Super spreader COVID-19: Infections surge big due to this [Updated]
Super spreader COVID-19: New study shows the answers in the
Annals of Internal Medicine
Quick Summary of Important Findings of the super spreader COVID-19:
Super spreader COVID-19 information:
- Most infected people do not transmit SARS-CoV-2 (the novel coronavirus responsible for COVID-19)
- – Some people are “superspreaders,” infecting many people they come into contact with
– Who are these superspreaders? How can we identify them so we can super-quarantine them?
– We need to figure this out
– It is theorized they probably have a “high viral load” (heavily infected, with respiratory droplets that are much more infectious than others)
Resource: Meyerowitz EA, et al. Transmission of SARS-CoV-2: A Review of Viral, Host, and Environmental Factors [published online ahead of print, 2020 Sep 17]. Ann Intern Med. 2020;M20-5008. doi:10.7326/M20-5008
When are superspreaders most infectious?
– Infectiousness occurs before symptoms ever occur
– Infectiousness is at its peak the day before the person develops symptoms
– The infectious period gradually goes away within a week
– There are no cases of transmission more than “about a week” after infection symptoms 1st began
– Definite transmission by “fomites” has not been documented
– A “fomite” transmission would be touching something the infected person touched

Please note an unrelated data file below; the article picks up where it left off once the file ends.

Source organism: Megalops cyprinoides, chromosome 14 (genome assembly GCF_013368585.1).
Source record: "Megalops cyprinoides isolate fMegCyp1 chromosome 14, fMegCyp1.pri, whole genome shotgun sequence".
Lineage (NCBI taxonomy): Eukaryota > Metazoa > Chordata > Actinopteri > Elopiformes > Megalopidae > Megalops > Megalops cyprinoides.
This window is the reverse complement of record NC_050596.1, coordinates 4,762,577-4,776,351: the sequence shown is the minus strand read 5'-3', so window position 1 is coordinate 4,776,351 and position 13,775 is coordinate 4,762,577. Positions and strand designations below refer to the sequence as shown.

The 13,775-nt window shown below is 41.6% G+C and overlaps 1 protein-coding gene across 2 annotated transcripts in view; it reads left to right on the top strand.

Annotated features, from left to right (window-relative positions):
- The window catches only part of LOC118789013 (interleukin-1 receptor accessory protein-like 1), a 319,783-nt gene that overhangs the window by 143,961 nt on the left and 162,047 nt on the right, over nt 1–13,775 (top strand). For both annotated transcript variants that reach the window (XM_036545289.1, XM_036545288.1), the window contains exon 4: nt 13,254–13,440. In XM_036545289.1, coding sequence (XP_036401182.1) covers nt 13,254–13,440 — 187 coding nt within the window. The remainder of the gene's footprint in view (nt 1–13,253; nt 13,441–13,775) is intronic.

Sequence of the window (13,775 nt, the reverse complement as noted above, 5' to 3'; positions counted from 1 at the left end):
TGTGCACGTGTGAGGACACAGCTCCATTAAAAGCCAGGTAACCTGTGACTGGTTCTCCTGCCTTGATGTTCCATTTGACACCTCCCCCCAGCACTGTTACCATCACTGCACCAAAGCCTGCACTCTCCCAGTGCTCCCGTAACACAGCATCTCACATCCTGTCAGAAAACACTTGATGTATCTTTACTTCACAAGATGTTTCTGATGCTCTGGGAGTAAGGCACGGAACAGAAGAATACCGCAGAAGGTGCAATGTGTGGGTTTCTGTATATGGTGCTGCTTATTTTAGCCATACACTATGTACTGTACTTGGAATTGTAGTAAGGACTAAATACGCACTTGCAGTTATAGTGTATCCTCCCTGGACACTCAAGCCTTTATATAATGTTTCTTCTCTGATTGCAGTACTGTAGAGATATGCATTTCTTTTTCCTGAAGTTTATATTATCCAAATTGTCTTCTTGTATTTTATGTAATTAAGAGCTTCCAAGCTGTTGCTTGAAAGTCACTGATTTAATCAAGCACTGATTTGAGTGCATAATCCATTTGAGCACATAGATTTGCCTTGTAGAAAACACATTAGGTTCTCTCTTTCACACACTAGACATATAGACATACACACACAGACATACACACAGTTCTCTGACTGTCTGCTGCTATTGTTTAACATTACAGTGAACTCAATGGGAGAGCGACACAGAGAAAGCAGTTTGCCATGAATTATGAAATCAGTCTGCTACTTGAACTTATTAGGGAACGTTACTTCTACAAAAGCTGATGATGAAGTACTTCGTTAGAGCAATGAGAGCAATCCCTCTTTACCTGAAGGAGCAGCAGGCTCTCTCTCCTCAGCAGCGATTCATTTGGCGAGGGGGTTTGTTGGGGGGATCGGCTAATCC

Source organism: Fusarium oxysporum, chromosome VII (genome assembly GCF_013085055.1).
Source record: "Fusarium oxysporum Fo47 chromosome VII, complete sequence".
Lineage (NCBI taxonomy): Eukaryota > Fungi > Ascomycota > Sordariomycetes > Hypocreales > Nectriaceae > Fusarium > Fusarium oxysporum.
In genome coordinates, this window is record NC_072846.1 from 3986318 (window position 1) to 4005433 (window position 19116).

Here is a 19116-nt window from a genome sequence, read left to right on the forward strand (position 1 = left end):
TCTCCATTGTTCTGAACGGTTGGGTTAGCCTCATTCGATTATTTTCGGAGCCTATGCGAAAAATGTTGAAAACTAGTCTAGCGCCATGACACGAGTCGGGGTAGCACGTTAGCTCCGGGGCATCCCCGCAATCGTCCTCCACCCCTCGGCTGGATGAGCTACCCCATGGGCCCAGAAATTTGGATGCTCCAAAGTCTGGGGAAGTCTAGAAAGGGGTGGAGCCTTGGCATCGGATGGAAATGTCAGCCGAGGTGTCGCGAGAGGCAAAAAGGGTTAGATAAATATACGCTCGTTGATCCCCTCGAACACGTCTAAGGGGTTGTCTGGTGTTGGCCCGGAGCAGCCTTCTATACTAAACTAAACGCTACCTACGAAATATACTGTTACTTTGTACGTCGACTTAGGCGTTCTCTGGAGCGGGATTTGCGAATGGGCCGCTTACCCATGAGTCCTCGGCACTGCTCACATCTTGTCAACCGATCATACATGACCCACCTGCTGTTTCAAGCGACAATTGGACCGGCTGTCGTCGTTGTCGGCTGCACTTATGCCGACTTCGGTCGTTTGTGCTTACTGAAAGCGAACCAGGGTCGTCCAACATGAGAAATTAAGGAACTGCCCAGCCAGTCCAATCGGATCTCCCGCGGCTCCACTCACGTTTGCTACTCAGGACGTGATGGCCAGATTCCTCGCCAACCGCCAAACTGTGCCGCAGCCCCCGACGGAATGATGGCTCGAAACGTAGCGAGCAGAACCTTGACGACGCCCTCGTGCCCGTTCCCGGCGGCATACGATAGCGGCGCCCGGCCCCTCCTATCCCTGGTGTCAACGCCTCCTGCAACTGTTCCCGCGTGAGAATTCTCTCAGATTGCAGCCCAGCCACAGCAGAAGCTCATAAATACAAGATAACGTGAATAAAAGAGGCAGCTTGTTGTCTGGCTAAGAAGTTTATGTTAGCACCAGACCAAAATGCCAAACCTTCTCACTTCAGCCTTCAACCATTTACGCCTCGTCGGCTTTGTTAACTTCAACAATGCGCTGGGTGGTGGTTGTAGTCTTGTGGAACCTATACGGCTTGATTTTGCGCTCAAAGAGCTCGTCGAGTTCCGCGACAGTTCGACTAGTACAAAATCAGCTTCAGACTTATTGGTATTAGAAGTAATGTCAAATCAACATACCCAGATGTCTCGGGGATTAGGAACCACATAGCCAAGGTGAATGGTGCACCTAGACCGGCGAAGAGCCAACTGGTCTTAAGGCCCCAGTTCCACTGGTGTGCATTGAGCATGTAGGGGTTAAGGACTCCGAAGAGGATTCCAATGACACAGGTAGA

– Cannot rule out respiratory spread in presumed fomite transmission cases
– However, fomite-transmission is not ruled out and it is still important to wear gloves and disinfect
– The lowest rate of infection is staying at home, never going out, ordering everything like groceries to be delivered, not allowing anyone to come into contact with you (except another person in the home who does the same)
– If you must come into contact with others, lowest transmission is when both people wear a good mask and are at least 6 feet apart
– Highest transmission rate = indoor social gatherings and not everyone wearing a mask
Updated September 2021: Please note that people with compromised immune systems, such as those with systemic lupus, need to protect themselves even after being vaccinated. The vaccines work and help, but many lupus patients have a low response rate to the vaccines.
How to prepare family for pandemic? Continue social distancing! Continue to avoid large inside gatherings. Practice the “cocoon effect” where you ask all your close contacts to be vaccinated or stay away from you as much as possible. I believe it is a social moral principal for society to protect each other from this devastating infection. This is especially true when that person has a condition that increases their risk of a bad outcome from the infection.